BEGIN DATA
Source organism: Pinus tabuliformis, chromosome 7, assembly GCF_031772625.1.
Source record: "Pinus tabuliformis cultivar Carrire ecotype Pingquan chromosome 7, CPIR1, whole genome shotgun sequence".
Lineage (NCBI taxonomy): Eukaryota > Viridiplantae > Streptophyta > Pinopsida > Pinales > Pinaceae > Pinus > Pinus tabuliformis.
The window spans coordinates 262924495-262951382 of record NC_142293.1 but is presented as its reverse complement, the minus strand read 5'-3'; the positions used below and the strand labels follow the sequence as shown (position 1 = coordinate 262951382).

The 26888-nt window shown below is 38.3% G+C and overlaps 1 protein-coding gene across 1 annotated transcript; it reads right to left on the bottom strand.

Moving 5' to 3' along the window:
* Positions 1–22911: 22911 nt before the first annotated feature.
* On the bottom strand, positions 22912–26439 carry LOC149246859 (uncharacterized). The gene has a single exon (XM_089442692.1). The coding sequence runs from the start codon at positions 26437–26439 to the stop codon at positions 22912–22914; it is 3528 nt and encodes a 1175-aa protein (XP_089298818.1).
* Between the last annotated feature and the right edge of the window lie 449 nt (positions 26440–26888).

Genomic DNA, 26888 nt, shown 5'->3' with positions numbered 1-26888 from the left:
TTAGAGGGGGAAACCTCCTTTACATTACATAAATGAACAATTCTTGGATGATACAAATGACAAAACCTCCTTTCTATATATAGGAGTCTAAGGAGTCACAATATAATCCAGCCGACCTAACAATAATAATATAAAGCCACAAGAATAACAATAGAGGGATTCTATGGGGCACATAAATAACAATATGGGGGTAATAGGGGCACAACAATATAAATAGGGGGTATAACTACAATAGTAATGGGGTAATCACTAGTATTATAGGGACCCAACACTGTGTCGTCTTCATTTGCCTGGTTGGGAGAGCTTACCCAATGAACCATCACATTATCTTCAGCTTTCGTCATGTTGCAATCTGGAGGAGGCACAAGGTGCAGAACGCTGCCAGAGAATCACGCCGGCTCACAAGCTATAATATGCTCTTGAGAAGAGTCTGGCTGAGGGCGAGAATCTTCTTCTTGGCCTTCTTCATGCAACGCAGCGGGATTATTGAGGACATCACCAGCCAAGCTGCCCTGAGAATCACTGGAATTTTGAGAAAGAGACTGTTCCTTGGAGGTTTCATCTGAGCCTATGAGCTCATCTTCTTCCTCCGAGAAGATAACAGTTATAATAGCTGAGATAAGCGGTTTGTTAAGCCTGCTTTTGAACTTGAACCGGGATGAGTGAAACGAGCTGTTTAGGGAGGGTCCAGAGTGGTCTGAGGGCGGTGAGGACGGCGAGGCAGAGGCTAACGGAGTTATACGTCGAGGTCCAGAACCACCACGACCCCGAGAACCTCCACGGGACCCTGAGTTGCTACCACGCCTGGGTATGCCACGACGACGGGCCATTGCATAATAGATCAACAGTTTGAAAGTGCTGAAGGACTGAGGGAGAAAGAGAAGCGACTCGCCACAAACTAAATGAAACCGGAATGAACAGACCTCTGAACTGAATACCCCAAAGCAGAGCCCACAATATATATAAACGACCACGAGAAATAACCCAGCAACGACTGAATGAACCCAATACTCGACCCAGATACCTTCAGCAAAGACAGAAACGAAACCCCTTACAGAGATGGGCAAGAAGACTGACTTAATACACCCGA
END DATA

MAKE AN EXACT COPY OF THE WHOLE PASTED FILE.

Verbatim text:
Source organism: Pinus tabuliformis, chromosome 7, assembly GCF_031772625.1.
Source record: "Pinus tabuliformis cultivar Carrire ecotype Pingquan chromosome 7, CPIR1, whole genome shotgun sequence".
Lineage (NCBI taxonomy): Eukaryota > Viridiplantae > Streptophyta > Pinopsida > Pinales > Pinaceae > Pinus > Pinus tabuliformis.
The window spans coordinates 262924495-262951382 of record NC_142293.1 but is presented as its reverse complement, the minus strand read 5'-3'; the positions used below and the strand labels follow the sequence as shown (position 1 = coordinate 262951382).

The 26888-nt window shown below is 38.3% G+C and overlaps 1 protein-coding gene across 1 annotated transcript; it reads right to left on the bottom strand.

Moving 5' to 3' along the window:
* Positions 1–22911: 22911 nt before the first annotated feature.
* On the bottom strand, positions 22912–26439 carry LOC149246859 (uncharacterized). The gene has a single exon (XM_089442692.1). The coding sequence runs from the start codon at positions 26437–26439 to the stop codon at positions 22912–22914; it is 3528 nt and encodes a 1175-aa protein (XP_089298818.1).
* Between the last annotated feature and the right edge of the window lie 449 nt (positions 26440–26888).

Genomic DNA, 26888 nt, shown 5'->3' with positions numbered 1-26888 from the left:
TTAGAGGGGGAAACCTCCTTTACATTACATAAATGAACAATTCTTGGATGATACAAATGACAAAACCTCCTTTCTATATATAGGAGTCTAAGGAGTCACAATATAATCCAGCCGACCTAACAATAATAATATAAAGCCACAAGAATAACAATAGAGGGATTCTATGGGGCACATAAATAACAATATGGGGGTAATAGGGGCACAACAATATAAATAGGGGGTATAACTACAATAGTAATGGGGTAATCACTAGTATTATAGGGACCCAACACTGTGTCGTCTTCATTTGCCTGGTTGGGAGAGCTTACCCAATGAACCATCACATTATCTTCAGCTTTCGTCATGTTGCAATCTGGAGGAGGCACAAGGTGCAGAACGCTGCCAGAGAATCACGCCGGCTCACAAGCTATAATATGCTCTTGAGAAGAGTCTGGCTGAGGGCGAGAATCTTCTTCTTGGCCTTCTTCATGCAACGCAGCGGGATTATTGAGGACATCACCAGCCAAGCTGCCCTGAGAATCACTGGAATTTTGAGAAAGAGACTGTTCCTTGGAGGTTTCATCTGAGCCTATGAGCTCATCTTCTTCCTCCGAGAAGATAACAGTTATAATAGCTGAGATAAGCGGTTTGTTAAGCCTGCTTTTGAACTTGAACCGGGATGAGTGAAACGAGCTGTTTAGGGAGGGTCCAGAGTGGTCTGAGGGCGGTGAGGACGGCGAGGCAGAGGCTAACGGAGTTATACGTCGAGGTCCAGAACCACCACGACCCCGAGAACCTCCACGGGACCCTGAGTTGCTACCACGCCTGGGTATGCCACGACGACGGGCCATTGCATAATAGATCAACAGTTTGAAAGTGCTGAAGGACTGAGGGAGAAAGAGAAGCGACTCGCCACAAACTAAATGAAACCGGAATGAACAGACCTCTGAACTGAATACCCCAAAGCAGAGCCCACAATATATATAAACGACCACGAGAAATAACCCAGCAACGACTGAATGAACCCAATACTCGACCCAGATACCTTCAGCAAAGACAGAAACGAAACCCCTTACAGAGATGGGCAAGAAGACTGACTTAATACACCCGA